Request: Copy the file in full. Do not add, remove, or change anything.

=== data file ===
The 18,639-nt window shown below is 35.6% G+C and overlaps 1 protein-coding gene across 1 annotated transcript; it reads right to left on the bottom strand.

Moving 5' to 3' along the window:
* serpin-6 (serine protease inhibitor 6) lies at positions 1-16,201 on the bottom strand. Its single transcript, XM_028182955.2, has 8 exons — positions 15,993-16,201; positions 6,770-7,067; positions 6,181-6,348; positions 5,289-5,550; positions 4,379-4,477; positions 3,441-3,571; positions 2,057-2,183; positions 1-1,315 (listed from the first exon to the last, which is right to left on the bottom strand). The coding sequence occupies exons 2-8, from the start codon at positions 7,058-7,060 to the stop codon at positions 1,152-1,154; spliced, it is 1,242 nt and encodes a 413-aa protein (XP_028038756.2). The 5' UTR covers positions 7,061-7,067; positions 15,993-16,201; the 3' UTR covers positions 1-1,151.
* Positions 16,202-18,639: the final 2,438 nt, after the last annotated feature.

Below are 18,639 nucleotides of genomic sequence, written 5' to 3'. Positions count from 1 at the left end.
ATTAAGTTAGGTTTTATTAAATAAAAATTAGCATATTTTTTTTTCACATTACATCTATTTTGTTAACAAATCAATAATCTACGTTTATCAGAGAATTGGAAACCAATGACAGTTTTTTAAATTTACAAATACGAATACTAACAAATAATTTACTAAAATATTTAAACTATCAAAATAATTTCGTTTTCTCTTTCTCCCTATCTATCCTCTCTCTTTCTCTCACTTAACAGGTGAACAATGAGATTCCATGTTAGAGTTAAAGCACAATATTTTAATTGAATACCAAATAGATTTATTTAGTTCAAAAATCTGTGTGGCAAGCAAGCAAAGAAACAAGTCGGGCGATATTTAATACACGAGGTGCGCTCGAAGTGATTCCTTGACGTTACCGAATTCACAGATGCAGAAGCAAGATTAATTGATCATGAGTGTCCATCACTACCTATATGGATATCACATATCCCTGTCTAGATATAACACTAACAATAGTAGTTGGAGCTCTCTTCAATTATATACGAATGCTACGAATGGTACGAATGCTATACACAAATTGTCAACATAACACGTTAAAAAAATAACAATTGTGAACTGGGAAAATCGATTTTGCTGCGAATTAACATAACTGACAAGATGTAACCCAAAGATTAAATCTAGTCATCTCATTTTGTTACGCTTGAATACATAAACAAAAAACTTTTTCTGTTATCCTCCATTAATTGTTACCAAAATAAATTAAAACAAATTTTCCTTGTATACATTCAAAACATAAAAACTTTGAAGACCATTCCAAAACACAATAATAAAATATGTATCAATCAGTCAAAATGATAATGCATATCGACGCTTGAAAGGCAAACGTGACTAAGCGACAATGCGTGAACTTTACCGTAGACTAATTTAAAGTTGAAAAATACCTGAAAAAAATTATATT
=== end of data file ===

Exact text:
The 18,639-nt window shown below is 35.6% G+C and overlaps 1 protein-coding gene across 1 annotated transcript; it reads right to left on the bottom strand.

Moving 5' to 3' along the window:
* serpin-6 (serine protease inhibitor 6) lies at positions 1-16,201 on the bottom strand. Its single transcript, XM_028182955.2, has 8 exons — positions 15,993-16,201; positions 6,770-7,067; positions 6,181-6,348; positions 5,289-5,550; positions 4,379-4,477; positions 3,441-3,571; positions 2,057-2,183; positions 1-1,315 (listed from the first exon to the last, which is right to left on the bottom strand). The coding sequence occupies exons 2-8, from the start codon at positions 7,058-7,060 to the stop codon at positions 1,152-1,154; spliced, it is 1,242 nt and encodes a 413-aa protein (XP_028038756.2). The 5' UTR covers positions 7,061-7,067; positions 15,993-16,201; the 3' UTR covers positions 1-1,151.
* Positions 16,202-18,639: the final 2,438 nt, after the last annotated feature.

Below are 18,639 nucleotides of genomic sequence, written 5' to 3'. Positions count from 1 at the left end.
ATTAAGTTAGGTTTTATTAAATAAAAATTAGCATATTTTTTTTTCACATTACATCTATTTTGTTAACAAATCAATAATCTACGTTTATCAGAGAATTGGAAACCAATGACAGTTTTTTAAATTTACAAATACGAATACTAACAAATAATTTACTAAAATATTTAAACTATCAAAATAATTTCGTTTTCTCTTTCTCCCTATCTATCCTCTCTCTTTCTCTCACTTAACAGGTGAACAATGAGATTCCATGTTAGAGTTAAAGCACAATATTTTAATTGAATACCAAATAGATTTATTTAGTTCAAAAATCTGTGTGGCAAGCAAGCAAAGAAACAAGTCGGGCGATATTTAATACACGAGGTGCGCTCGAAGTGATTCCTTGACGTTACCGAATTCACAGATGCAGAAGCAAGATTAATTGATCATGAGTGTCCATCACTACCTATATGGATATCACATATCCCTGTCTAGATATAACACTAACAATAGTAGTTGGAGCTCTCTTCAATTATATACGAATGCTACGAATGGTACGAATGCTATACACAAATTGTCAACATAACACGTTAAAAAAATAACAATTGTGAACTGGGAAAATCGATTTTGCTGCGAATTAACATAACTGACAAGATGTAACCCAAAGATTAAATCTAGTCATCTCATTTTGTTACGCTTGAATACATAAACAAAAAACTTTTTCTGTTATCCTCCATTAATTGTTACCAAAATAAATTAAAACAAATTTTCCTTGTATACATTCAAAACATAAAAACTTTGAAGACCATTCCAAAACACAATAATAAAATATGTATCAATCAGTCAAAATGATAATGCATATCGACGCTTGAAAGGCAAACGTGACTAAGCGACAATGCGTGAACTTTACCGTAGACTAATTTAAAGTTGAAAAATACCTGAAAAAAATTATATT